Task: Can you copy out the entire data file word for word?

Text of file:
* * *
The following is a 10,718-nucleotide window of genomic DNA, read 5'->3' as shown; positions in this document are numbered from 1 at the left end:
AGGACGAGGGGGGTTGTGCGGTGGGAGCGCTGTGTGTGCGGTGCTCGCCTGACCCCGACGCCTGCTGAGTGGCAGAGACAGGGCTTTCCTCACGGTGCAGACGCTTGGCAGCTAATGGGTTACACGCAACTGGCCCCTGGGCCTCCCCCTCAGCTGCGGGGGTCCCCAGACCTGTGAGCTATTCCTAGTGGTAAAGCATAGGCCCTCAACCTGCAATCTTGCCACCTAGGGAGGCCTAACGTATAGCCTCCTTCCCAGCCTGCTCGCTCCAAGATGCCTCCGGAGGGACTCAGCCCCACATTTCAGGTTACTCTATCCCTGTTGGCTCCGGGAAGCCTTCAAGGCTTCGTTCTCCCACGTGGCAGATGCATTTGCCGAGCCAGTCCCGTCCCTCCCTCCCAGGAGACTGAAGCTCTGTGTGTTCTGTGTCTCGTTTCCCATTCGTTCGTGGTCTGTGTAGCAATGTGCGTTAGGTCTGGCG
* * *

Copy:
The following is a 10,718-nucleotide window of genomic DNA, read 5'->3' as shown; positions in this document are numbered from 1 at the left end:
AGGACGAGGGGGGTTGTGCGGTGGGAGCGCTGTGTGTGCGGTGCTCGCCTGACCCCGACGCCTGCTGAGTGGCAGAGACAGGGCTTTCCTCACGGTGCAGACGCTTGGCAGCTAATGGGTTACACGCAACTGGCCCCTGGGCCTCCCCCTCAGCTGCGGGGGTCCCCAGACCTGTGAGCTATTCCTAGTGGTAAAGCATAGGCCCTCAACCTGCAATCTTGCCACCTAGGGAGGCCTAACGTATAGCCTCCTTCCCAGCCTGCTCGCTCCAAGATGCCTCCGGAGGGACTCAGCCCCACATTTCAGGTTACTCTATCCCTGTTGGCTCCGGGAAGCCTTCAAGGCTTCGTTCTCCCACGTGGCAGATGCATTTGCCGAGCCAGTCCCGTCCCTCCCTCCCAGGAGACTGAAGCTCTGTGTGTTCTGTGTCTCGTTTCCCATTCGTTCGTGGTCTGTGTAGCAATGTGCGTTAGGTCTGGCG